Purification Process Makes Purified Water Vulnerable to Arsenic Contamination in Orange County Water District

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Orange County’s Wastewater Reclamation Plant (Photo credit: Stephen)

By Seren Nurgun, Staff Writer for Save The Water™ | October 21, 2015

Effective and safe water storage increases in value around the world, especially in drought-ridden California. Now more scientists are researching current storage methods. For example, a recent study details safe water storage from the Orange County Water District (OCWD) in Fountain Valley, CA. OCWD officials began to observe unusual spikes “in arsenic after it percolated into soils and sediments from surface basins into underground storage aquifers.”1 Unfortunately, the water that absorbed this excess arsenic had already “undergone a rigorous purification process.”1 Because of that, the officials expected the water to be clean and safe to consume.

Water Contaminated with Arsenic Has Been Tied to Skin Damage, Circulatory Problems, and Cancer Risks

Water contaminated with abnormal amounts of hazardous chemicals can cause physical harm to animals and humans. Specifically, arsenic-contaminated water has been tied to skin damage, circulatory system problems, and increased cancer risks.2 According to one published study, “arsenic exposure from drinking water has been associated with heart disease.”3 This 2013 study tested how “a history of arsenic exposure”3 affected the results of the record of heartbeats of the same group of women and men over a period of 5.9 years. In addition, a separate study mentions how drinking water with high levels of arsenic can cause lung cancer.4

OCWD Identifies Purification Process and Its Purified Recycled Water as Source of Arsenic Spikes

Because of these serious health risks, Orange County immediately reviewed its water system. The OCWD maintains a very high quality water purification process, known as the Groundwater Replenishment System (GWRS). Yet workers found spiked levels of arsenic near the groundwater monitoring wells. Of these, a few of these increases were slightly higher than the U.S. drinking water maximum of 10 micrograms per liter. Even though these spikes were not very dangerous, officials still wanted to investigate their cause. Because arsenic did not contaminate the water coming into the monitoring site, they reasoned that arsenic must have seeped underground to contaminate the water. The investigative OCWD team also concluded “only the purified recycled water triggered the arsenic spike.”1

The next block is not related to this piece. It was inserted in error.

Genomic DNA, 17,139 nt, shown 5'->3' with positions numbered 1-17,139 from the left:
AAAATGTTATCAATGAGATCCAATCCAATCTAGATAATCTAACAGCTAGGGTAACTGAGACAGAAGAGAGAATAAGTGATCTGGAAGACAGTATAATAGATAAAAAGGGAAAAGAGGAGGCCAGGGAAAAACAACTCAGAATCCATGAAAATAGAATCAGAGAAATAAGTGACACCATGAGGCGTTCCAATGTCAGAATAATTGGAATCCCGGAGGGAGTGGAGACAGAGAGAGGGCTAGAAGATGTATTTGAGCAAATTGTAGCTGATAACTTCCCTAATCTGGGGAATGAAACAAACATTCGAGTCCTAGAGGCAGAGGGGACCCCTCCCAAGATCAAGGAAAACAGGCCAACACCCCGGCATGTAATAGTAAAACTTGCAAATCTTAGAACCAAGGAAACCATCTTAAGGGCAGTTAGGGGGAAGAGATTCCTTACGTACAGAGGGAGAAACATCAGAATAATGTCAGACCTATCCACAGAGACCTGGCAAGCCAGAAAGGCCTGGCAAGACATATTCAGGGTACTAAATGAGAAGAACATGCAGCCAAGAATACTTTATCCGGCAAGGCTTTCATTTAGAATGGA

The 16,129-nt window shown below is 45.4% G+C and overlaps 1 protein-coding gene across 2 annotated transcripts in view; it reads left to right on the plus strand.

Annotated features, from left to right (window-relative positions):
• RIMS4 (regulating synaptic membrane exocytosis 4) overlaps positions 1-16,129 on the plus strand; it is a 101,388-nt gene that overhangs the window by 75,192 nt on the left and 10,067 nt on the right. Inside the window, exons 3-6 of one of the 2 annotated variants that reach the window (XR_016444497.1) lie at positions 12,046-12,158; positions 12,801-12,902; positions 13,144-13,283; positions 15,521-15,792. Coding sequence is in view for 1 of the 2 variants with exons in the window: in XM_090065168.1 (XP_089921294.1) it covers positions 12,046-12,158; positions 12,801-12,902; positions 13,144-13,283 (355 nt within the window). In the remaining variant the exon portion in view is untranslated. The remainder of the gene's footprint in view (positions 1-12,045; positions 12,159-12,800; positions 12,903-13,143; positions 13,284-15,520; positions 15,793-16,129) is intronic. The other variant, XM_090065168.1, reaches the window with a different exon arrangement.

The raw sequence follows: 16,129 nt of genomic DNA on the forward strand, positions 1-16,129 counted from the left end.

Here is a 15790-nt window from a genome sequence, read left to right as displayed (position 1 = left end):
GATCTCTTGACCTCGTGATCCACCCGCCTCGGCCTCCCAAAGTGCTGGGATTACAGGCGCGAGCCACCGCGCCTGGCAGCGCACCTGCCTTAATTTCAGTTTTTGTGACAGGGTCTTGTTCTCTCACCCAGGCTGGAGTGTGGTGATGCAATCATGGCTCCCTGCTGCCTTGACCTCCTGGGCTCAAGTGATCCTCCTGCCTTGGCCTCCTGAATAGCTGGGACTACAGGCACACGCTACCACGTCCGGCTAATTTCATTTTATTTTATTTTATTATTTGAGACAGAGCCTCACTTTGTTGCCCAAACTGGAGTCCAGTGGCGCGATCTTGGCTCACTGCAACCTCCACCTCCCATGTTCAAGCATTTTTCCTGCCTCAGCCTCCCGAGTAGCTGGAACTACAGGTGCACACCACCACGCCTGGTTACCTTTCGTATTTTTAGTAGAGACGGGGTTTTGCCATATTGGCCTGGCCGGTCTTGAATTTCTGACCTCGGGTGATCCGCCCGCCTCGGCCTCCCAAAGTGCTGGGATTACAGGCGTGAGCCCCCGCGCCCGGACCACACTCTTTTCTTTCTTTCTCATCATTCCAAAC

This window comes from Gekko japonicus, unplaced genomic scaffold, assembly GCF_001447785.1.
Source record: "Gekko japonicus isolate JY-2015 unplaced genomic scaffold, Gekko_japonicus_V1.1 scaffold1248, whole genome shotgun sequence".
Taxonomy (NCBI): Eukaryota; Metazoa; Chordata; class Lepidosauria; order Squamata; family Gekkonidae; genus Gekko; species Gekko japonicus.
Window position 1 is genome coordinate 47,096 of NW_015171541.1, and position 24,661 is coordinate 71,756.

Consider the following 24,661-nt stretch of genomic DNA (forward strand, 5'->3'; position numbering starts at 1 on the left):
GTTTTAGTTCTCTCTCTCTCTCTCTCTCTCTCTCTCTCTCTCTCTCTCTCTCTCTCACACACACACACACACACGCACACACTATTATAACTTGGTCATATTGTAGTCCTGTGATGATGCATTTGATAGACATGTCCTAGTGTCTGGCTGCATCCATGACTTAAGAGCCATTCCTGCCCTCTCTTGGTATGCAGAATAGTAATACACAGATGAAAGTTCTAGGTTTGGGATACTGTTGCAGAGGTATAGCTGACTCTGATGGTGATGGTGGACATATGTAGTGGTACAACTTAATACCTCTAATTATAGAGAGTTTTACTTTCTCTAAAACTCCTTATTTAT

Purification Makes Water Deficient in Calcium and Magnesium, Which Caused Arsenic Contamination

Following this discovery, a team from Stanford University’s School of Earth, Energy & Environmental Sciences found that there were in fact traceable amounts of arsenic directly above the aquifers. But scientists were still puzzled as to how this arsenic was making its way into the water. After conducting multiple experiments, the team concluding that post-purification water largely lacked calcium and magnesium. “[T]his deficiency caused calcium and magnesium atoms in the sediments to migrate into the water and off of charged clay particles that harbored the arsenic.”1 “With the calcium and magnesium ions leaving the clay surface, the arsenic ions were repelled from the clay surface and entered the water.”1

Adding Calcium Back Into the Water

The team at OCWD began to explore possible remediation methods on how to avoid arsenic spikes in the future. Ultimately, they decided “to add more calcium to the water during the treatment process.”1 After consulting their own specialists as well as the team from Stanford University, they figured that this was the best solution.

In conclusion, the OCWD and the scientists found a new way in which arsenic can contaminate an advanced water purification system. Now scientists and water management officials can begin to brainstorm more creative and effective ideas to solve future arsenic and other contamination.


  1. Ker Than. September 2, 2015. “Stanford Soil Sleuths Solve Mystery of Arsenic-contaminated Water.” Stanford News Service. https://news.stanford.edu/pr/2015/pr-arsenic-mystery-solved-090215.html
  2. United States Environmental Protection Agency. May 21, 2012. “Basic Information about Arsenic in Drinking Water.” http://bit.ly/2DBY0qm
  3. Yu Chen, et al. April 2013. “Arsenic Exposure from Drinking Water and QT-Interval Prolongation: Results from the Health Effects of Arsenic Longitudinal Study.” Environ Health Perspect Environmental Health Perspectives, 121(4). https://www.ncbi.nlm.nih.gov/pubmed/23384555
  4. David Dauphiné, et al. August 2013. “Case-Control Study of Arsenic in Drinking Water and Lung Cancer in California and Nevada.” International Journal of Environmental Research and Public Health, 10(8). https://www.ncbi.nlm.nih.gov/pmc/articles/PMC3774440/
  5. Stephen and Rob. “The Best Architecture of the Decade – Mammoth // Building Nothing out of Something.” The Best Architecture of the Decade. Mammoth. http://m.ammoth.us/blog/2010/01/the-best-architecture-of-the-decade/
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